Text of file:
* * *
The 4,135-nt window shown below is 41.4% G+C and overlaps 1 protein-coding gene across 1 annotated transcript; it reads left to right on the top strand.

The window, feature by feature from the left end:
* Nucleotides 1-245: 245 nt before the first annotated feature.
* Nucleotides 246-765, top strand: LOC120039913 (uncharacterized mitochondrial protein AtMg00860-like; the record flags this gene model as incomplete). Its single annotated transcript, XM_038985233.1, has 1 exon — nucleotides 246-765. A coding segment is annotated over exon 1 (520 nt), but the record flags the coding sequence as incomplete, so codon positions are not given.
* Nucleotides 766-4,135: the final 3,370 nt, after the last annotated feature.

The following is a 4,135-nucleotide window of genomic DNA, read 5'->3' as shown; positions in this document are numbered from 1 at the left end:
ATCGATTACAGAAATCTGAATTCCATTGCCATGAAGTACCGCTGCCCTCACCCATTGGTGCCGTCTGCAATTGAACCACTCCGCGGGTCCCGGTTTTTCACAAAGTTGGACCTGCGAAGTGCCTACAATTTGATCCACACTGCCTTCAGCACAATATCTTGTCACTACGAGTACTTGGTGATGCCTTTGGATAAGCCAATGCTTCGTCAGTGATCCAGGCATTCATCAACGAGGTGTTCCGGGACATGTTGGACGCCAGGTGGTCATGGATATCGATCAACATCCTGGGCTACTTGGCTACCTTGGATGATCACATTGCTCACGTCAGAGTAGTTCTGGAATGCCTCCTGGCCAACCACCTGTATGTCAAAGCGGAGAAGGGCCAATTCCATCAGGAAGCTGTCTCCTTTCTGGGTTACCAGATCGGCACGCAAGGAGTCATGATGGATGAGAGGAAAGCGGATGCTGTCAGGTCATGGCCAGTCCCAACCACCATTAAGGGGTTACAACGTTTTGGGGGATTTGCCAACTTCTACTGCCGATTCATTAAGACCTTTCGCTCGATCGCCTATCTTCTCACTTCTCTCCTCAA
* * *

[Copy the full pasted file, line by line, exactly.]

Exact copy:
The 4,135-nt window shown below is 41.4% G+C and overlaps 1 protein-coding gene across 1 annotated transcript; it reads left to right on the top strand.

The window, feature by feature from the left end:
* Nucleotides 1-245: 245 nt before the first annotated feature.
* Nucleotides 246-765, top strand: LOC120039913 (uncharacterized mitochondrial protein AtMg00860-like; the record flags this gene model as incomplete). Its single annotated transcript, XM_038985233.1, has 1 exon — nucleotides 246-765. A coding segment is annotated over exon 1 (520 nt), but the record flags the coding sequence as incomplete, so codon positions are not given.
* Nucleotides 766-4,135: the final 3,370 nt, after the last annotated feature.

The following is a 4,135-nucleotide window of genomic DNA, read 5'->3' as shown; positions in this document are numbered from 1 at the left end:
ATCGATTACAGAAATCTGAATTCCATTGCCATGAAGTACCGCTGCCCTCACCCATTGGTGCCGTCTGCAATTGAACCACTCCGCGGGTCCCGGTTTTTCACAAAGTTGGACCTGCGAAGTGCCTACAATTTGATCCACACTGCCTTCAGCACAATATCTTGTCACTACGAGTACTTGGTGATGCCTTTGGATAAGCCAATGCTTCGTCAGTGATCCAGGCATTCATCAACGAGGTGTTCCGGGACATGTTGGACGCCAGGTGGTCATGGATATCGATCAACATCCTGGGCTACTTGGCTACCTTGGATGATCACATTGCTCACGTCAGAGTAGTTCTGGAATGCCTCCTGGCCAACCACCTGTATGTCAAAGCGGAGAAGGGCCAATTCCATCAGGAAGCTGTCTCCTTTCTGGGTTACCAGATCGGCACGCAAGGAGTCATGATGGATGAGAGGAAAGCGGATGCTGTCAGGTCATGGCCAGTCCCAACCACCATTAAGGGGTTACAACGTTTTGGGGGATTTGCCAACTTCTACTGCCGATTCATTAAGACCTTTCGCTCGATCGCCTATCTTCTCACTTCTCTCCTCAA